Funeral Poverty — [Sir David Amess in the Chair]

Part of the debate – in Westminster Hall at 5:10 pm on 13th October 2015.

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Photo of Phil Boswell Phil Boswell Scottish National Party, Coatbridge, Chryston and Bellshill 5:10 pm, 13th October 2015

I thank Paul Maynard for holding this debate on such an important matter, as he clearly highlighted in his worthy contribution. I also thank all Members who have spoken. After a serious piece of slash-and-burn, let me say that recent reports have found that not only are many people unable to pay for the cost of a funeral, 47% of individuals are forced to take out high-interest credit card debt or short-term loans to cover the shortfall.

According to findings published in The Guardian on 20 October, jobcentre staff actively encourage individuals to take on debt in order to pay for funeral costs. The fact that they have done so when individuals have approached them at a time of desperation and emotional turmoil after the loss of a loved one is morally reprehensible and frankly unacceptable. Although the reports do not specify whether encouraging individuals to incur high-interest debt to cover the costs of a funeral is an official Department for Work and Pensions internal policy, I hope that this debate will encourage the DWP to tackle that emerging pattern, and I would appreciate a ministerial response on that particular concern.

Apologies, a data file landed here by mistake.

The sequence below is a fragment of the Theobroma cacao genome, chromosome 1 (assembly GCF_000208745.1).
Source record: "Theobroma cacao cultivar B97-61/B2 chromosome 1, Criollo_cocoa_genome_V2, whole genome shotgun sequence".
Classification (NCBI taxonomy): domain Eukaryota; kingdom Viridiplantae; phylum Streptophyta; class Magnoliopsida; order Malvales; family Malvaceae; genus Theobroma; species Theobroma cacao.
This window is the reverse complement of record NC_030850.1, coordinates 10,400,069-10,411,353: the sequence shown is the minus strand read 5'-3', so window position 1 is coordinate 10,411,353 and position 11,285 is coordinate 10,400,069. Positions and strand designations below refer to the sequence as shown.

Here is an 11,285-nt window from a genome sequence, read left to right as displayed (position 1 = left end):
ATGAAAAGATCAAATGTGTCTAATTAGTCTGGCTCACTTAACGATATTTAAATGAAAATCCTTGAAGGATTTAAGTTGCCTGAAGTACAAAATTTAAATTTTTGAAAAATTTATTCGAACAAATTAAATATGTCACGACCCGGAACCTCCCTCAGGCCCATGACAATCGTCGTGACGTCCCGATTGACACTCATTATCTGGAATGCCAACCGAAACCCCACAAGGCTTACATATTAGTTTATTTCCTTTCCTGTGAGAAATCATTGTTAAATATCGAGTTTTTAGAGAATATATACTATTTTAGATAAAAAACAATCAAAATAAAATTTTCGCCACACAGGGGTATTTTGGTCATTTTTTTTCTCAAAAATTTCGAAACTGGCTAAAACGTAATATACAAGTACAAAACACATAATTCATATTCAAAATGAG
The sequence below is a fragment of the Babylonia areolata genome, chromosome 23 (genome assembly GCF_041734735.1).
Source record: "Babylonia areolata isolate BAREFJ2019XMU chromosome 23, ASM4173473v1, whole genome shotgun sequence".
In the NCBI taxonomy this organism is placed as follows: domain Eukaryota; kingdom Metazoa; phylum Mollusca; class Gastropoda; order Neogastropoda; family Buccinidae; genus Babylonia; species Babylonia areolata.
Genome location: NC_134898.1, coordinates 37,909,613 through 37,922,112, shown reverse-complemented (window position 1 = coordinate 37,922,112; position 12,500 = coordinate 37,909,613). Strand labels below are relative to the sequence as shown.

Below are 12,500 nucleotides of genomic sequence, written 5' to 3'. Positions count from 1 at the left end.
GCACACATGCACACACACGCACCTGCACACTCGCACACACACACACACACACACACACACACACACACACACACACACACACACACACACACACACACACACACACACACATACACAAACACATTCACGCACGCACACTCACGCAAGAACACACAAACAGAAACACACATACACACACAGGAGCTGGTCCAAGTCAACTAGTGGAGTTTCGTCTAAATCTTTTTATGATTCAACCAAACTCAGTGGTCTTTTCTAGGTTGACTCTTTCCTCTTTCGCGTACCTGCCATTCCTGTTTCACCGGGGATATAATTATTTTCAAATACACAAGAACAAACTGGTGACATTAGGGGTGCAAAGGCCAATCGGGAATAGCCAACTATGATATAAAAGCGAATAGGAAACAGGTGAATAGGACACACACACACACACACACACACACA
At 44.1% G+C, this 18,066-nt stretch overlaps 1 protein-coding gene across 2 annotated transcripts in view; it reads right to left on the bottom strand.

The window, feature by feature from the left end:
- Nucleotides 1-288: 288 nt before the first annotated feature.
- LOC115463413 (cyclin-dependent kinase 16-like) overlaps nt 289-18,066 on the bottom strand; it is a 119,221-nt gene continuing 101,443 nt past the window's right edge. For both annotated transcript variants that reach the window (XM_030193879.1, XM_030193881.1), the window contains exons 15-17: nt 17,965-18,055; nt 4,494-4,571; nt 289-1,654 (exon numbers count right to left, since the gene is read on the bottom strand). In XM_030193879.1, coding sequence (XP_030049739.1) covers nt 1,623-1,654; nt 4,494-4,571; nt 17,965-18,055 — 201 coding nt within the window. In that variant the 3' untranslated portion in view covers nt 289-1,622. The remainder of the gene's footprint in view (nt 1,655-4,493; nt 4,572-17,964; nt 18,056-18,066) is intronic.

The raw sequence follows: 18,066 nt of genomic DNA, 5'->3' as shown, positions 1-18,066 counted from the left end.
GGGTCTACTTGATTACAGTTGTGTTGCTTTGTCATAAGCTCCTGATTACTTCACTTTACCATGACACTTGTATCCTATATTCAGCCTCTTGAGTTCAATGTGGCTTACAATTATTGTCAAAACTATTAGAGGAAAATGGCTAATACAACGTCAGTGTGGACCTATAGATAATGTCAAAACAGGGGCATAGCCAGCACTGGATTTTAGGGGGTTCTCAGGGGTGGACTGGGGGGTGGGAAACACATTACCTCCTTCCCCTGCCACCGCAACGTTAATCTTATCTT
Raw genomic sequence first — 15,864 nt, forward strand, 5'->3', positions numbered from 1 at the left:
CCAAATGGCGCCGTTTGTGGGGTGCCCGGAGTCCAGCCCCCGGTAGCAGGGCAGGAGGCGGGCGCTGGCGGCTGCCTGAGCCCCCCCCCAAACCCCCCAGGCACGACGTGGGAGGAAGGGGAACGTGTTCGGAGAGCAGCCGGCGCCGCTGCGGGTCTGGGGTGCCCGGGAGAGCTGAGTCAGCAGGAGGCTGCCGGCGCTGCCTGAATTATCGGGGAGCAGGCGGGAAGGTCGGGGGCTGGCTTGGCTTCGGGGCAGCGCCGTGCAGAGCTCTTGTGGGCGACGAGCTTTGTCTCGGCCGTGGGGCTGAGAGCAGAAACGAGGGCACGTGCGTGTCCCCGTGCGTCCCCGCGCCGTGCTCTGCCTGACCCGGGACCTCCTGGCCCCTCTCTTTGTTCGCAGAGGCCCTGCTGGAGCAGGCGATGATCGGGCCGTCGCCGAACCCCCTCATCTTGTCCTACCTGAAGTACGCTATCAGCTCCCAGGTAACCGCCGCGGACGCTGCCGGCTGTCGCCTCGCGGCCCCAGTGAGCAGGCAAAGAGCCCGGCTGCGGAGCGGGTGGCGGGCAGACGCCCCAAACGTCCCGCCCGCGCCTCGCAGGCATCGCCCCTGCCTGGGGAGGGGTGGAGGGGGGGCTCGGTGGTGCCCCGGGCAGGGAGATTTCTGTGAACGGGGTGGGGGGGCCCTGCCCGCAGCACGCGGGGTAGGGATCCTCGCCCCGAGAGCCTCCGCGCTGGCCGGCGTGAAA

According to the 2015 Citizens Advice Scotland report, “The cost of saying goodbye”, which has been mentioned by many Members who have spoken, North Lanarkshire council ranks in the top 40% of the most expensive councils for funeral costs in Scotland. According to Citizens Advice, the total cost of a funeral for people living in our constituency falls somewhere between £2,500 and £8,000. As more than half the households in Lanarkshire have an annual household income of less than £20,000, the cost of a funeral in our constituency can represent more than one third of household income for many.